By TIM THORNBERRY
FRANKFORT, Ky. — Getting hemp legislation passed in Kentucky has taken on something of a “March Madness” feel, as a winner will not likely be determined until the final seconds of the game.
The Senate Bill 50 team is headed by Agriculture Commissioner James Comer and state Sen. Paul Hornback, both Republicans. Hornback introduced the legislation that would set up an administrative framework to once again grow hemp in Kentucky should federal restrictions be lifted.
What looked to be an easy, bipartisan effort on their part hit a tough defensive squad spearheaded by Kentucky House Speaker Greg Stumbo (D-Prestonsburg), Kentucky State Police (KSP) Commission Rodney Brewer and U.S Rep. Hal Rogers (R-Ky.).
S.B. 50 marched through the early competition in impressive form, winning a unanimous decision in the Senate Ag Committee, then a full Senate vote of 31-6. But the House proved a tougher opponent, where Stumbo stopped the original bill from getting a floor vote.
Instead, an amended version was presented by state Rep. Rocky Adkins (D-Sandy Hook), which left several members of the Kentucky Hemp Commission and Comer feeling their efforts were about to come up short. The amended bill called for a five-year study to be conducted and placing the KSP commissioner at the head of the Hemp Commission, which would be moved to the Center for Applied Energy Research at the University of Kentucky. The newer House version would also allow for tax credits to those growing hemp.
Comer said waiting for such a study would put Kentucky at the end of the line in production, instead of in first place. “I am open to compromise language as long as it does not delay the quest to put Kentucky first in line for the jobs industrial hemp would create,” he said.
“If we have to wait for another study, 49 other states will be growing hemp. I think I speak for the Commission when I say we trust Sen. Hornback to guide this legislation to a successful conclusion.”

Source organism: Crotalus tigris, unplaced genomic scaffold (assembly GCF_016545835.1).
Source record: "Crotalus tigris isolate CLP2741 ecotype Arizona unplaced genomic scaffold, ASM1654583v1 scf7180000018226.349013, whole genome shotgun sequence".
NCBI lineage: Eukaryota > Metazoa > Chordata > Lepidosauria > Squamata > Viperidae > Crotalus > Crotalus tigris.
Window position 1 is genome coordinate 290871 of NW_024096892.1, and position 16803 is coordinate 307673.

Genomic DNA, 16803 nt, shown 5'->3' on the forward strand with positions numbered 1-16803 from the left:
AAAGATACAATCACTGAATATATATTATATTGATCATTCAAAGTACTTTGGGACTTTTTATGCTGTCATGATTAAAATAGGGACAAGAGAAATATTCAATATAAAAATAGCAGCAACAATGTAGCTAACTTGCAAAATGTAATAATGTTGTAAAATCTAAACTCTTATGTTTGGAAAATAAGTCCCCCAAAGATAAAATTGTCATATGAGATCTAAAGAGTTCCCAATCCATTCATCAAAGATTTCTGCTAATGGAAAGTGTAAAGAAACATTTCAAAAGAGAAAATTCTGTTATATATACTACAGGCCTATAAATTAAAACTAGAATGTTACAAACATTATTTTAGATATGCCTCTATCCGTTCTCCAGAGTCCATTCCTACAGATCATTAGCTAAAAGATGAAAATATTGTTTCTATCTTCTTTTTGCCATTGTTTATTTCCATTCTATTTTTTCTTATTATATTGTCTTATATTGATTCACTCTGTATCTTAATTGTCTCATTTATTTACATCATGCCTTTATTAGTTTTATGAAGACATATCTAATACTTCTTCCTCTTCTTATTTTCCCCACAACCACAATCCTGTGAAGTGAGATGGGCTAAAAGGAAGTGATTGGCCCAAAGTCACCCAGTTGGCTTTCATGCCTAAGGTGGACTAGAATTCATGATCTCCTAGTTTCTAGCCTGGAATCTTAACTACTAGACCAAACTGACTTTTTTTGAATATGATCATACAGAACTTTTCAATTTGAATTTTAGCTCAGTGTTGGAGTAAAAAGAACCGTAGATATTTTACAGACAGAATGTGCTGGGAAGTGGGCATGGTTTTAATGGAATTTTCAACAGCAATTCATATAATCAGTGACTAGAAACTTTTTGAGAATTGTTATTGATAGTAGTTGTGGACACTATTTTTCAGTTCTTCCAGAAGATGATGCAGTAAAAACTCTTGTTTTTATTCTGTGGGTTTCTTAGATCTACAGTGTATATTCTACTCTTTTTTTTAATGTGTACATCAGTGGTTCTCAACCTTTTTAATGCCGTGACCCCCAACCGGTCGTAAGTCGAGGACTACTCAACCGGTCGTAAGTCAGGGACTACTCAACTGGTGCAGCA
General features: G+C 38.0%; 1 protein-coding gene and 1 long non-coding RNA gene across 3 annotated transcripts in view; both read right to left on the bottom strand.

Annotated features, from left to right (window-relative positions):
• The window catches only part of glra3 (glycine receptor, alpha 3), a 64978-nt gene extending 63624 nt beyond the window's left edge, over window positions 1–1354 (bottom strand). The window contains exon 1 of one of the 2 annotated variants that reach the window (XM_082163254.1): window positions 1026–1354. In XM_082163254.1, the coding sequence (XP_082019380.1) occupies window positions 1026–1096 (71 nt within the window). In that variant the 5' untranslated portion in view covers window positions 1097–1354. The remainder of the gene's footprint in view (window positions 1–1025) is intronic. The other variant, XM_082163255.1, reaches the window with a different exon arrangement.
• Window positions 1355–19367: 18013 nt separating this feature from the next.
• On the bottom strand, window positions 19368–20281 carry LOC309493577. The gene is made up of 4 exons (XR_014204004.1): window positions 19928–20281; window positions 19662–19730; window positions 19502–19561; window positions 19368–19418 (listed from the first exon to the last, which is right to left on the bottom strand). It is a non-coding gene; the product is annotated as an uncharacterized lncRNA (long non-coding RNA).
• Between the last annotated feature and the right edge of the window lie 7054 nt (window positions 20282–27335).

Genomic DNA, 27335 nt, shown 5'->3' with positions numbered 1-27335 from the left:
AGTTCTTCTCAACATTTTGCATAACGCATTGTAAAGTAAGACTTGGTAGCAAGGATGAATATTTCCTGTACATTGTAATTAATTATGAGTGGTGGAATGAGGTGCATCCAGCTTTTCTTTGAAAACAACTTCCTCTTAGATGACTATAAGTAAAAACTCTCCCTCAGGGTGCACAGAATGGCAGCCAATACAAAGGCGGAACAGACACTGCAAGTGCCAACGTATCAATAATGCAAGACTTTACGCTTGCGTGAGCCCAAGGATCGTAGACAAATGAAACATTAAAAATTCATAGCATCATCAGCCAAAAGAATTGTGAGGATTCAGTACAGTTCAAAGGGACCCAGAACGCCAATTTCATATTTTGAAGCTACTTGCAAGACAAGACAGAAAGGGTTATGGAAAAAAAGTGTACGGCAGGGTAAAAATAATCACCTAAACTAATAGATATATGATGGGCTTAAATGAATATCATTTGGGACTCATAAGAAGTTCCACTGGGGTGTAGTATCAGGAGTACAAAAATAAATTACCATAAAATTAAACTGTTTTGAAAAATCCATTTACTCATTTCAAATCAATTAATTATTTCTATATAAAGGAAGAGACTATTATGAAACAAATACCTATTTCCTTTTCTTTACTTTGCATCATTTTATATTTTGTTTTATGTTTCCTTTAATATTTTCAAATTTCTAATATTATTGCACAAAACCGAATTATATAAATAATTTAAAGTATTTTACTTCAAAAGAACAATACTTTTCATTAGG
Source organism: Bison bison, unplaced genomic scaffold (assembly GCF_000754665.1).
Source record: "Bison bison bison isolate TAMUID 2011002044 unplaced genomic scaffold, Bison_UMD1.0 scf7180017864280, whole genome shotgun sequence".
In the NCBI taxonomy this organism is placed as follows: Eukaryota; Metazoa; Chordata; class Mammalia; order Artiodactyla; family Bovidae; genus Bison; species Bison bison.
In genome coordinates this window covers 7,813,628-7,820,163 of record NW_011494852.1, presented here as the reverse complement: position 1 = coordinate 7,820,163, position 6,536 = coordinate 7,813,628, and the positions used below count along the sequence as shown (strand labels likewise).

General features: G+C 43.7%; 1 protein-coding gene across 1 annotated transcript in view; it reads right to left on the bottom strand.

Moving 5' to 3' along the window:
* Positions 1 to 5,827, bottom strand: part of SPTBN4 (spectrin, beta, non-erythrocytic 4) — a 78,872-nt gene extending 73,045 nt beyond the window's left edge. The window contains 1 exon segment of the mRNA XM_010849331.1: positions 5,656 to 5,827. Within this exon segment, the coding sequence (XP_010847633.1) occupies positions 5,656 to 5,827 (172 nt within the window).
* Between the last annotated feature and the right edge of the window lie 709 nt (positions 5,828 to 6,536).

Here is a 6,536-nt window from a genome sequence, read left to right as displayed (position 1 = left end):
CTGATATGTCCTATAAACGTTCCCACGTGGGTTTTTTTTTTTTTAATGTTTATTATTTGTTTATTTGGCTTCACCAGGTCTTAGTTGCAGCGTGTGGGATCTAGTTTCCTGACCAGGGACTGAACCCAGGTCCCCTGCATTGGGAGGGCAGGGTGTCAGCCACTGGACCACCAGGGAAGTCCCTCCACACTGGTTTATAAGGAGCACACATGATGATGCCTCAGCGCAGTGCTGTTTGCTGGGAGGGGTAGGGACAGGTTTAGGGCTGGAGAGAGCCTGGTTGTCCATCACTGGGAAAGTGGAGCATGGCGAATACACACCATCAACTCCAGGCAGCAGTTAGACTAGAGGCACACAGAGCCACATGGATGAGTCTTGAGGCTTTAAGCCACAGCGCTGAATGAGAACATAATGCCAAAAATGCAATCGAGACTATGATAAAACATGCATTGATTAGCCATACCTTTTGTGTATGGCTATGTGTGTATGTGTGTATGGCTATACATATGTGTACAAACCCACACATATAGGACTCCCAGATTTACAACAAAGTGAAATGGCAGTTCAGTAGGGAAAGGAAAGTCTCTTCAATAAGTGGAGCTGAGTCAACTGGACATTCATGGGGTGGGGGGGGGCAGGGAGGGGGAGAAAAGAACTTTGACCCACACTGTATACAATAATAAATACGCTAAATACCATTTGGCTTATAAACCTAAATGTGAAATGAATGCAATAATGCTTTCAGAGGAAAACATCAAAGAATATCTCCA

Comer has said if the bill passes, Kentucky’s supportive federal delegation will request a waiver from the U.S. Drug Enforcement Agency to allow the state to be the first to grow hemp. Holly VonLuehrte, Kentucky Department of Agriculture general counsel, said the amended bill would gut the administrative framework in S.B. 50, handicapping the federal delegation in this request.
“Without the administrative framework, they don’t believe they could go to the DEA and say ‘we have a responsible program here in Kentucky, issue us a waiver,’” she said.
VonLuehrte also said by placing the KSP commissioner at the helm of the Hemp Commission, the head of that agency would come out against growing hemp. She opined the amended bill effectively kills the hemp movement in Kentucky, as it is written.
Comer said waiting until the next legislation session to try again is not something to consider because he feels by then other states will be growing industrial hemp and there is only going to be a demand for so much.
“The first few states that get on board will be the states that develop the industry and will have the markets for the farmers,” he said. “If we’re not one of the first few states, then it would be pointless to say ‘let’s do it next year.’” He questions why Stumbo won’t allow a vote.
According to Vote Hemp, 31 states have introduced pro-hemp legislation, with 19 passing some in favor of growing the crop. This year neighboring states have hemp legislation pending, including Illinois, Indiana and Missouri.
Legislation at the federal level has also been introduced. Kentucky’s Republican senators, Mitch McConnell and Rand Paul, have cosponsored the Industrial Hemp Farming Act of 2013.
Hornback was scheduled to meet with House leadership one more time to discuss concerns with the amended bill; however, this year’s General Assembly is scheduled to wrap up this week, leaving little time to work out a deal.